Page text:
Poston’s recreational activities, like those of most other incarceration camps, were very diverse and mostly American. In his report, Yatsushino lists all of the activities that the people of Poston participated in, and the majority of them are sports and activities that are very American, or non-Japanese. For example, Yatsushino says, “The activities of the [Older Boys’ Outdoor Sports] Dept. was divided into two—major and minor sports…[the major sports] included such sports as softball, baseball, football, soccer, track and volleyball.”[2] The “major sports,” obviously, are all not traditionally Japanese, but rather American, and this certainly did not pertain to the older boys’ division only. These activities were actively pursued and organized, as there were ongoing leagues within the camp as well as attempts and successful games organized between nearby camps. As these American pastimes and activities grew more popular, especially in the younger generation, they naturally took less interest in traditional Japanese recreational activities, such as sumo wrestling and Judo. In participating and organizing these events, Yatsushino makes it clear that there is a major generational shift in the Poston incarceration camp. He describes the sports leagues and other modern recreational activities in Poston as mostly played or associated with the Nisei/Kibei generation rather than the Issei generation. According to Yatsushino, and his description of the organization of department of recreation, the most of the heads of these recreational organizations were Nisei individuals, young and bursting with energy, and of course, more Americanized. Also, in participating in the actual activities, Yatsushino describes the scene as “Nisei boys and girls predominat[ing]” in these sporting or indoor activities while the Issei, the few of them who did pay attention to recreational aspect of the community, only spectated or paid little or no attention to it, showing distance from one of the key factor in the community life.[3] The “Recreation Department league system” which interactively divided the softball and basketball teams among the camp, and the games with the nearby community such as the Parker Indian teams were all organized by the older boys division, which was consisting of males of age fifteen to 35.[4] Thus, the driving force in this big part of the camps were mainly Nisei-oriented, thus portraying the generational power shift. The traditional activities such as sumo wrestling or Judo, which the Issei generation really pushed for, was not nearly as competitive, bustling, and major as in some newer sporting activities like basketball, softball and volleyball, in which both Nisei men and women participated in. Thus, in recreational organization, it is evident that during the period of incarceration, Japanese Americans became more Nisei-centered, meaning the community has become less traditional and the cultural values in topics such as recreation, love, and other ideals have changed as well, greatly impacting both family and community dynamics.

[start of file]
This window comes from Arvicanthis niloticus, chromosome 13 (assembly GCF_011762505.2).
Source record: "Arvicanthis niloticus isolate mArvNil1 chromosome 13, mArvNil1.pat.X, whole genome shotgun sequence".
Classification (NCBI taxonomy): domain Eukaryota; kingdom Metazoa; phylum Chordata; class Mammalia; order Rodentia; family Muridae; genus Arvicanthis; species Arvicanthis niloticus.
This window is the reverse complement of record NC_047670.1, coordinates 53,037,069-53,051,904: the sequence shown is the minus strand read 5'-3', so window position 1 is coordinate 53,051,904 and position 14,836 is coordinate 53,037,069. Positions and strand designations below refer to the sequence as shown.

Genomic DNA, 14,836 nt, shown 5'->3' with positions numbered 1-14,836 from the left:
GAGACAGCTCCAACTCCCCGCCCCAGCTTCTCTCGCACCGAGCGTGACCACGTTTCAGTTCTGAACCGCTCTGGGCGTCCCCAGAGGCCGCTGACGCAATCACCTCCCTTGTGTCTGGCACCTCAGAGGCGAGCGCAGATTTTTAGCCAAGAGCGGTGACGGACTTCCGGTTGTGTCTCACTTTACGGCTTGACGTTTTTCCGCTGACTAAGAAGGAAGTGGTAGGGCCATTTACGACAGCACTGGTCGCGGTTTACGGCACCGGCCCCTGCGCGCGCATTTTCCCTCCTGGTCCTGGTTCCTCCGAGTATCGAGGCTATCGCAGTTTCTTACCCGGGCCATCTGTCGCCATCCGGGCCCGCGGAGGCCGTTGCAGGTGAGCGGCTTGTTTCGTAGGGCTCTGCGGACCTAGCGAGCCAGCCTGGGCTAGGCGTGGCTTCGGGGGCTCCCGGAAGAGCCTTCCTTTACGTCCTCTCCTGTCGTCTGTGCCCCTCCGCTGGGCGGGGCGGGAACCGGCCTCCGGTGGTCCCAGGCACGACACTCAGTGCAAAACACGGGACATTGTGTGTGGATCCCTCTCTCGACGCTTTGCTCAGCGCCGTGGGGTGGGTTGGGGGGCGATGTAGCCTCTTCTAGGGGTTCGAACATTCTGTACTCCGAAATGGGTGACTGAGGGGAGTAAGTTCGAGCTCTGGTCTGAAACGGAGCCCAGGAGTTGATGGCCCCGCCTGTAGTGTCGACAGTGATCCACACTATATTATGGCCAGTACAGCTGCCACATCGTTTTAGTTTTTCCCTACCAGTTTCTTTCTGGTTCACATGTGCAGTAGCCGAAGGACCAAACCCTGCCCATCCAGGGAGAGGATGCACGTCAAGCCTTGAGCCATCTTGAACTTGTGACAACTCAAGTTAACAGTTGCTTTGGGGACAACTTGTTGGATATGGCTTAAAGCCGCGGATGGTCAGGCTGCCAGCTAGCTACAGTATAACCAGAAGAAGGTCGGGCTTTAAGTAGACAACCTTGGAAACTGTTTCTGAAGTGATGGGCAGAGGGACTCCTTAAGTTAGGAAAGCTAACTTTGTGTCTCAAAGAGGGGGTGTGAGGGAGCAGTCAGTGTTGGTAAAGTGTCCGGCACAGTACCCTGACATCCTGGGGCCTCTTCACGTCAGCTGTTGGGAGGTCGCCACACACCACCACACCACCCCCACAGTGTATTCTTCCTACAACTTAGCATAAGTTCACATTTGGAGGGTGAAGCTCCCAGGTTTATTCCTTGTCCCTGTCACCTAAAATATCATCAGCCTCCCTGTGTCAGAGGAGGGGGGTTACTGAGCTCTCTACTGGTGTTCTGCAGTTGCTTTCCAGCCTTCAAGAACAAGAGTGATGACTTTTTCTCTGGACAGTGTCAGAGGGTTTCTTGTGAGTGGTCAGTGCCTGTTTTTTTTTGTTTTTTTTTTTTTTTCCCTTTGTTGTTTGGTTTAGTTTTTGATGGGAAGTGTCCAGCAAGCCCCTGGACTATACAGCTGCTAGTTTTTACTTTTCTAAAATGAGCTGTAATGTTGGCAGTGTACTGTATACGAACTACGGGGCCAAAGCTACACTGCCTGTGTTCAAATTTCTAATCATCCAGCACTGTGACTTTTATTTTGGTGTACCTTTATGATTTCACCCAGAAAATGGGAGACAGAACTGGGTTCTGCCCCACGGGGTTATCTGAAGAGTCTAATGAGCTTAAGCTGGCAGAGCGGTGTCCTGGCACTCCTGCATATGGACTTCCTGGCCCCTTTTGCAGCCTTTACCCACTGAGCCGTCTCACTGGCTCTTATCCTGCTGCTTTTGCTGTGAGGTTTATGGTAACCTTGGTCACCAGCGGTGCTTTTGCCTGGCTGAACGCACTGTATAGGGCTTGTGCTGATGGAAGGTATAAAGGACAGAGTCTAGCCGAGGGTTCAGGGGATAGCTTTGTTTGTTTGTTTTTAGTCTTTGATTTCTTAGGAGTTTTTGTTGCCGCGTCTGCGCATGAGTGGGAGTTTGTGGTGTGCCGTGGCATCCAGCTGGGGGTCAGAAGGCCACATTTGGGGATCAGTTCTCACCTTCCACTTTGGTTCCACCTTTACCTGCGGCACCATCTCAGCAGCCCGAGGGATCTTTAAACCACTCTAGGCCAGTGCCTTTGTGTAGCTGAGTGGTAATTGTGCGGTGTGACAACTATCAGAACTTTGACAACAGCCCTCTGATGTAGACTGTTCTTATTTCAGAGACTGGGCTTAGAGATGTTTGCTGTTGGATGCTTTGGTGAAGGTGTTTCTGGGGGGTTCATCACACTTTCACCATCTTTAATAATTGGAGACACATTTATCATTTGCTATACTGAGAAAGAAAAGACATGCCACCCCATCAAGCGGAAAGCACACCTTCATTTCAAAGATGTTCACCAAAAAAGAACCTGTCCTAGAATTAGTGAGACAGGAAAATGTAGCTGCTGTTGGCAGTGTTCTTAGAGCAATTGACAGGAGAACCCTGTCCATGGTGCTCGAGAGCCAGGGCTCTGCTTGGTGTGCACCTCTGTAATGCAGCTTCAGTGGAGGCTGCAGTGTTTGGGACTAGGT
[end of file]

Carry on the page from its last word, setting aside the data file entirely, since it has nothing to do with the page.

These recreational activities, whether they were Japanese or American, provided a leeway from the busy, traditional, work-oriented Japanese tradition, as Japanese Americans sought to escape from the hardships that the incarceration has brought them. Yatsushino shows that a large portion of the residents in Poston camp either participated or watched the recreational activities that were going on in the community and thus through these activities they bonded and united. Regalado, in his book “Nikkei Baseball,” writes that “in June, at Poston, The Chronicle described a softball game that drew, by their estimate, 4,500 observers,” also showing this extensive participation in these activities.[5] In the games between different camps, Yatsushino writes, “this experience not only created great excitement for the Poston teams as well as residents, but it held greater significance for it was siding in establishing good rapport between the Poston residents.”[6] The people of Poston were cheering for their team to win, and portrayed a sense of singularity among the group, whether they were Issei, Nisei or the Kibei. Also, the inter-school games between Poston High school and the Parker High school basketball team, according to Yatsushino, “will be a boost towards creating greater unity” among the participants and the community, and it certainly served its purpose.[7] Regalado, in his book “Nikkei Baseball” also portrays how recreational activities, especially baseball, served to introduce relief and normalcy to this extremely unusual and grim condition. Baseball, an American pastime, by fulfilling the “need for momentary respite from the difficult circumstances… in their new lives behind barbed wires,” helped settle the community down from the agitated and surprised state, and furthermore, showed some principles of loyalty through “unity and patriotism” towards America by taking part in the national sport.[8] [9] To the incarcerated Japanese Americans, recreation was not only a source of relieving stress, but also a morale booster and energizer in which they can bond and together “temper the trauma of evacuation.”[10]